Dispersed Centrality: A Ceremonial Organization Underpinning Hohokam Platform Mound Ceremonialism
Author(s): Christopher Caseldine
This is an abstract from the "WHY PLATFORM MOUNDS? PART 1: MOUND DEVELOPMENT AND CASE STUDIES" session, at the 84th annual meeting of the Society for American Archaeology.
The period between the collapse of the ballcourt system (ca. A.D. 1070) and the formalization of Civano phase platform mounds (ca. A.D. 1300) has long perplexed Hohokam scholars. Before and after this period, members of Hohokam society gathered together at centralized locations to participate in and observe public activities and ceremonies. Given a possible long history of centralized public ceremonialism during the Hohokam cultural sequence, above the scale of the household, it is unlikely that such activities ceased between the ballcourt system collapse and the Civano phase. In this paper, I will introduce the concept of "dispersed centrality". Public ceremonialism was likely socially-central throughout the entire Hohokam cultural sequence, but centralized nodes of ceremonies also were present at various levels of the community and not just at locations of monumental architecture. To support my argument, I will provide settlement and artifact data from the Casa Grande community and from Phoenix basin settlements. These data suggest that platform mounds were the most conspicuous manifestation of centralized ceremonialism during the Civano phase, but public ceremonies also occurred at lower levels of social organization.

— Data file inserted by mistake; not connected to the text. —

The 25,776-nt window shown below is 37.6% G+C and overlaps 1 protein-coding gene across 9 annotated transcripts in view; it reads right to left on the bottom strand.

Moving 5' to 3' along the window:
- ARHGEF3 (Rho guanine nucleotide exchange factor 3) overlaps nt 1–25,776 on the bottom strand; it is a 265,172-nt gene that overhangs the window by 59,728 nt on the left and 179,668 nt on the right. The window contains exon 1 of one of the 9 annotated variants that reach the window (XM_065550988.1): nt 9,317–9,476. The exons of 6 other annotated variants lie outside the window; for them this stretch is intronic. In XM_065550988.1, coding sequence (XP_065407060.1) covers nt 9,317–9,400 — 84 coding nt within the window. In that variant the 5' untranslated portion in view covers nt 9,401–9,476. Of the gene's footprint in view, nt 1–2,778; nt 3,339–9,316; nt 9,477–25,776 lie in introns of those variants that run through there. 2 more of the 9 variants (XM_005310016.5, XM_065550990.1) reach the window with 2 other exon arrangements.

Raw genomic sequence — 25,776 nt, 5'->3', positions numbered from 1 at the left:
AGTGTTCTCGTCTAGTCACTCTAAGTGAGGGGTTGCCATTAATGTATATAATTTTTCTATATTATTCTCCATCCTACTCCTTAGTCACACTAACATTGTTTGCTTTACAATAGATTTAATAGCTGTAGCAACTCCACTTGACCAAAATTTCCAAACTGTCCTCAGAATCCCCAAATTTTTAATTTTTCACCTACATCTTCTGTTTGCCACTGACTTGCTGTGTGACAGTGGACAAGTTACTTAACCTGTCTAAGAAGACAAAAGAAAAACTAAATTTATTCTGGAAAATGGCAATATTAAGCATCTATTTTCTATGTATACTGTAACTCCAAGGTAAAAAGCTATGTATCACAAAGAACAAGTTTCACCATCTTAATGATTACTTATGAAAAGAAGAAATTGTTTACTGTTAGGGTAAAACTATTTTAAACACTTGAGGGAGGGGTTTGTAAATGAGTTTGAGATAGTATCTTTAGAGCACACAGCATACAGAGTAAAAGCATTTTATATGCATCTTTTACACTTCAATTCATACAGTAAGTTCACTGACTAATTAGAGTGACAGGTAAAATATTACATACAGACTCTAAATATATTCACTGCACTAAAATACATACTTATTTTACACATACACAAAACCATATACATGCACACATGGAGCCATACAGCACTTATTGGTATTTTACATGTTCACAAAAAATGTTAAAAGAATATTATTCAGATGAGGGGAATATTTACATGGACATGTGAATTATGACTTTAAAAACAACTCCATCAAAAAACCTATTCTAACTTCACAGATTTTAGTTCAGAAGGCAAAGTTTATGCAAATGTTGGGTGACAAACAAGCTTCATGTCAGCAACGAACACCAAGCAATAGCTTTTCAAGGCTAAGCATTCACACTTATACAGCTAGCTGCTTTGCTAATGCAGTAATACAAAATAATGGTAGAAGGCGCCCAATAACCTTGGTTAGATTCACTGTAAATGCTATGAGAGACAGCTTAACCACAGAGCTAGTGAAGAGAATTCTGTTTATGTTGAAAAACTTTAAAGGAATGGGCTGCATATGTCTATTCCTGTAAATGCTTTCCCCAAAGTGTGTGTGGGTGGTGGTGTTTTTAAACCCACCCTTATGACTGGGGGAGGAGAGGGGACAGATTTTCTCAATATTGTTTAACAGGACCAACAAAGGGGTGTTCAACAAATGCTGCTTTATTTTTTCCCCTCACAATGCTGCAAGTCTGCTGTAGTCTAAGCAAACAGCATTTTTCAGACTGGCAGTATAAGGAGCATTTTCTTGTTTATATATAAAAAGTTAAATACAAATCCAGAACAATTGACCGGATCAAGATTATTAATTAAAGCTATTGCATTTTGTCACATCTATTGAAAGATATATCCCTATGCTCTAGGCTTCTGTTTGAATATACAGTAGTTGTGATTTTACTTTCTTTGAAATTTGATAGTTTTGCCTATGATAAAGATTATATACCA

Cite this Record
Dispersed Centrality: A Ceremonial Organization Underpinning Hohokam Platform Mound Ceremonialism. Christopher Caseldine. Presented at The 84th Annual Meeting of the Society for American Archaeology, Albuquerque, NM. 2019 ( tDAR id: 451627)
This Resource is Part of the Following Collections
min long: -124.365; min lat: 25.958 ; max long: -93.428; max lat: 41.902 ;
Abstract Id(s): 23696